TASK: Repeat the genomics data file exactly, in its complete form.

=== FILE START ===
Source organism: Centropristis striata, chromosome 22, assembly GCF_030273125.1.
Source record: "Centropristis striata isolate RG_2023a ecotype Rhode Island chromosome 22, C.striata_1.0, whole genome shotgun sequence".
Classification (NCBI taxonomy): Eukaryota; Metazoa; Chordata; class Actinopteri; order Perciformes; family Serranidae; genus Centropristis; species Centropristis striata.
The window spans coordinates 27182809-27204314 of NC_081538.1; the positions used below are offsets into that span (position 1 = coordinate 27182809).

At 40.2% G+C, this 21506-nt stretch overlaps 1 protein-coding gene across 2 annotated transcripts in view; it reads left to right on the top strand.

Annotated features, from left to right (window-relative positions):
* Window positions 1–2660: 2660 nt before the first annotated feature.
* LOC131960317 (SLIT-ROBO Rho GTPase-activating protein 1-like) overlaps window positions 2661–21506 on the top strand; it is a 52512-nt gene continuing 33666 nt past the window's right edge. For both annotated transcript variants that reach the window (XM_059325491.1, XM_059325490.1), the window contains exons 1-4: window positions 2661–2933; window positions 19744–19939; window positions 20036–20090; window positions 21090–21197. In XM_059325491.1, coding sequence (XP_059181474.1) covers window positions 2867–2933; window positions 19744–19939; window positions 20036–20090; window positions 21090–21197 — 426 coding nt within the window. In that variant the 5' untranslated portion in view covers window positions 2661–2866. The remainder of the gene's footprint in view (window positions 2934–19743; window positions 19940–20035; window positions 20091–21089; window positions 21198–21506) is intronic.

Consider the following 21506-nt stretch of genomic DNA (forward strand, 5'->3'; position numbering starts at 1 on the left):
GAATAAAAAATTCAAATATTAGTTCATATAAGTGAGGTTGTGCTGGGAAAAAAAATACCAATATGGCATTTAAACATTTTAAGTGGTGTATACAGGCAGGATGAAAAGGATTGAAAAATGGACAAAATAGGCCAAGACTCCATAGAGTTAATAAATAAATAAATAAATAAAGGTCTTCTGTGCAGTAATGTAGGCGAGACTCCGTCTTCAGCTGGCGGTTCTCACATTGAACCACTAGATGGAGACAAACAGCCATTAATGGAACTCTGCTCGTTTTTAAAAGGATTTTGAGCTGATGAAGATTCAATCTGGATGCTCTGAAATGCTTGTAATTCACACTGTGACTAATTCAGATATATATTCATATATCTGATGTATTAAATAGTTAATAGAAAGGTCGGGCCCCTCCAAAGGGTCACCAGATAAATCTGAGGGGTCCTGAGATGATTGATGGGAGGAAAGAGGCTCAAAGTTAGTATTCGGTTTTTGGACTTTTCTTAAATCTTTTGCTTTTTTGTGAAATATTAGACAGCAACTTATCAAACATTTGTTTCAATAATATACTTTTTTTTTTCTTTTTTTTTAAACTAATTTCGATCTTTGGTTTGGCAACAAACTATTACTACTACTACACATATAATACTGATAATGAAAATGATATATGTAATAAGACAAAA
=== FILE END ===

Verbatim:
Source organism: Centropristis striata, chromosome 22, assembly GCF_030273125.1.
Source record: "Centropristis striata isolate RG_2023a ecotype Rhode Island chromosome 22, C.striata_1.0, whole genome shotgun sequence".
Classification (NCBI taxonomy): Eukaryota; Metazoa; Chordata; class Actinopteri; order Perciformes; family Serranidae; genus Centropristis; species Centropristis striata.
The window spans coordinates 27182809-27204314 of NC_081538.1; the positions used below are offsets into that span (position 1 = coordinate 27182809).

At 40.2% G+C, this 21506-nt stretch overlaps 1 protein-coding gene across 2 annotated transcripts in view; it reads left to right on the top strand.

Annotated features, from left to right (window-relative positions):
* Window positions 1–2660: 2660 nt before the first annotated feature.
* LOC131960317 (SLIT-ROBO Rho GTPase-activating protein 1-like) overlaps window positions 2661–21506 on the top strand; it is a 52512-nt gene continuing 33666 nt past the window's right edge. For both annotated transcript variants that reach the window (XM_059325491.1, XM_059325490.1), the window contains exons 1-4: window positions 2661–2933; window positions 19744–19939; window positions 20036–20090; window positions 21090–21197. In XM_059325491.1, coding sequence (XP_059181474.1) covers window positions 2867–2933; window positions 19744–19939; window positions 20036–20090; window positions 21090–21197 — 426 coding nt within the window. In that variant the 5' untranslated portion in view covers window positions 2661–2866. The remainder of the gene's footprint in view (window positions 2934–19743; window positions 19940–20035; window positions 20091–21089; window positions 21198–21506) is intronic.

Consider the following 21506-nt stretch of genomic DNA (forward strand, 5'->3'; position numbering starts at 1 on the left):
GAATAAAAAATTCAAATATTAGTTCATATAAGTGAGGTTGTGCTGGGAAAAAAAATACCAATATGGCATTTAAACATTTTAAGTGGTGTATACAGGCAGGATGAAAAGGATTGAAAAATGGACAAAATAGGCCAAGACTCCATAGAGTTAATAAATAAATAAATAAATAAAGGTCTTCTGTGCAGTAATGTAGGCGAGACTCCGTCTTCAGCTGGCGGTTCTCACATTGAACCACTAGATGGAGACAAACAGCCATTAATGGAACTCTGCTCGTTTTTAAAAGGATTTTGAGCTGATGAAGATTCAATCTGGATGCTCTGAAATGCTTGTAATTCACACTGTGACTAATTCAGATATATATTCATATATCTGATGTATTAAATAGTTAATAGAAAGGTCGGGCCCCTCCAAAGGGTCACCAGATAAATCTGAGGGGTCCTGAGATGATTGATGGGAGGAAAGAGGCTCAAAGTTAGTATTCGGTTTTTGGACTTTTCTTAAATCTTTTGCTTTTTTGTGAAATATTAGACAGCAACTTATCAAACATTTGTTTCAATAATATACTTTTTTTTTTCTTTTTTTTTAAACTAATTTCGATCTTTGGTTTGGCAACAAACTATTACTACTACTACACATATAATACTGATAATGAAAATGATATATGTAATAAGACAAAA